9 months ago

Hi Lisa and welcome to the site.

As others have said, don’t allow your Mothers experience with MS dictate yours, MS is very different for different people.

Be aware that an MRI Scan does not give a full and complete picture of what’s going on with you. I had an MRI that came back and said the lesions were inactive yet there was no change in my symptoms.

9 months ago

This must be a worrying time for you especially since you have first hand experience of seeing someone with MS. But please, please try not to stress or worry (easier said than done I know). You may not have MS and if you do, the treatments out there are incredible now.

Keep your chin up x

9 months ago

Hi Lisa ,
My cousin had MS and was like your mom – died at 42 from complications – I was diagnosed at 24 , am now 54 and still walking (admittedly somewhat stiffly !) as others have said , there are much more treatments available – my neurologist says location ,location,location MS is like real estate and the location of the lesions are what determines your symptoms – everyone here is here to support you no matter what your journey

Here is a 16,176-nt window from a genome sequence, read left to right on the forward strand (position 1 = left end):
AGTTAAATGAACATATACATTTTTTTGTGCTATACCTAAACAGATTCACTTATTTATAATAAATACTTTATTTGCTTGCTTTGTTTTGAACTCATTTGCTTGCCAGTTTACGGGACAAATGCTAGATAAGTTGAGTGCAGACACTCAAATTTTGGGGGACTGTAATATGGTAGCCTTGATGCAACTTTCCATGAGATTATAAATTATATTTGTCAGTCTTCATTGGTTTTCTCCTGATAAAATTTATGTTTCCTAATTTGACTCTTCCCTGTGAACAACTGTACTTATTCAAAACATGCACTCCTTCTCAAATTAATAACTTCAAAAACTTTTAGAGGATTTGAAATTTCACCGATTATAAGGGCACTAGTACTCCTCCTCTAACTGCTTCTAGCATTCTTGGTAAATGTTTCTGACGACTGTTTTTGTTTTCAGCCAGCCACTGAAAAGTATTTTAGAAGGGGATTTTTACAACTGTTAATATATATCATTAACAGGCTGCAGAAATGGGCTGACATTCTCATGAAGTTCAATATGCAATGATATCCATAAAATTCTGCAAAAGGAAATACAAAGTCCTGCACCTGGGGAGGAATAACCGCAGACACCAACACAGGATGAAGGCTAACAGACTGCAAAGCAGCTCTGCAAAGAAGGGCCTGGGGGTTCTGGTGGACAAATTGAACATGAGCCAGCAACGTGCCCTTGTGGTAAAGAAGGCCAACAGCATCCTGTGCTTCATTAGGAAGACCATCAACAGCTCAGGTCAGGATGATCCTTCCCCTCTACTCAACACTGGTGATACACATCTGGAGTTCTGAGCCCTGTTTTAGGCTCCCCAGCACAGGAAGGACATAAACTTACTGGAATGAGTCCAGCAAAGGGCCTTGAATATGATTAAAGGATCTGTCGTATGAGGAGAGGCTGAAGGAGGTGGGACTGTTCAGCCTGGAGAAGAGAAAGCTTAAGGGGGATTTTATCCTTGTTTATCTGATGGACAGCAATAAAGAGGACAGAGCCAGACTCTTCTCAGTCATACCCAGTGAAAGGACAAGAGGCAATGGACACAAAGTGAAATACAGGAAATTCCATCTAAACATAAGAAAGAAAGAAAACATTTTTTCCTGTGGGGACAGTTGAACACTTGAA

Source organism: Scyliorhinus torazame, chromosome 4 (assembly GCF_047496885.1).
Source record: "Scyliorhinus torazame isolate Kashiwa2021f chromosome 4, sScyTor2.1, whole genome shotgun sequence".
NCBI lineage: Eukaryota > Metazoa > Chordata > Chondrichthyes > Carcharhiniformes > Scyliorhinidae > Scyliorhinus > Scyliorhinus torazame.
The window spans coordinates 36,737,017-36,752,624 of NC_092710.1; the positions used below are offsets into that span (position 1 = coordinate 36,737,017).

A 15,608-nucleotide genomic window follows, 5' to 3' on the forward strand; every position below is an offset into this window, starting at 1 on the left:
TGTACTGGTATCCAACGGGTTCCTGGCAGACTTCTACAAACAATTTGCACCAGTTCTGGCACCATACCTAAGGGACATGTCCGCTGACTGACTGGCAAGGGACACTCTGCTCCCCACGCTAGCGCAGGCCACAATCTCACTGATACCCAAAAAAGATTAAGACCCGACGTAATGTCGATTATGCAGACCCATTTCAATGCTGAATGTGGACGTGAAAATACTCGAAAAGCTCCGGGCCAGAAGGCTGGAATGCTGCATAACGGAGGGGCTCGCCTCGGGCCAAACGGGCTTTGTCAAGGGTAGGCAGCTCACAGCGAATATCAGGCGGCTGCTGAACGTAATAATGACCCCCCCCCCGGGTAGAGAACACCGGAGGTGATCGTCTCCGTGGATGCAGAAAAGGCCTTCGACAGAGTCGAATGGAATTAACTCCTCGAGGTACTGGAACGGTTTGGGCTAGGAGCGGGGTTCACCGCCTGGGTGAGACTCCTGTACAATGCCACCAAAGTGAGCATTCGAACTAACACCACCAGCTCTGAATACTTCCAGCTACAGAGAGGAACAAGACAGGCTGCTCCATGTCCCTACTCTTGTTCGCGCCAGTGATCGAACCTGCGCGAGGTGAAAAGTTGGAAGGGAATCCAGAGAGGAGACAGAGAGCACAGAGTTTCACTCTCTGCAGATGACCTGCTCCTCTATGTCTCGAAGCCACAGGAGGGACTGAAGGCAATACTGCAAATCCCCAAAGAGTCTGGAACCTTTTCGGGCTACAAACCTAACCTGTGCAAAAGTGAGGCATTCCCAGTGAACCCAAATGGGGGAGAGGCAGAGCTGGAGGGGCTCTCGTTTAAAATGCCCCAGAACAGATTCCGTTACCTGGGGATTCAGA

9 months ago

Hiya. I know exactly how you feel my dad has had MS all my life and is now in a wheelchair. His memory and cognitive functions are poor and is having trouble with his voice box and swallowing. I’ve seen him deteriorate over the years and when I was diagnosed in April this year all I could picture was how my dad was and felt that this was my fate. It really isn’t there are so many options for us out there today that weren’t available to our parents. MS isn’t the scarey diagnosis it used to be.

You are not alone there is always someone on here willing to help and give advice. When you finally find out for sure you will be prepared. I wish you all the best and am here to talk if you need me x

9 months ago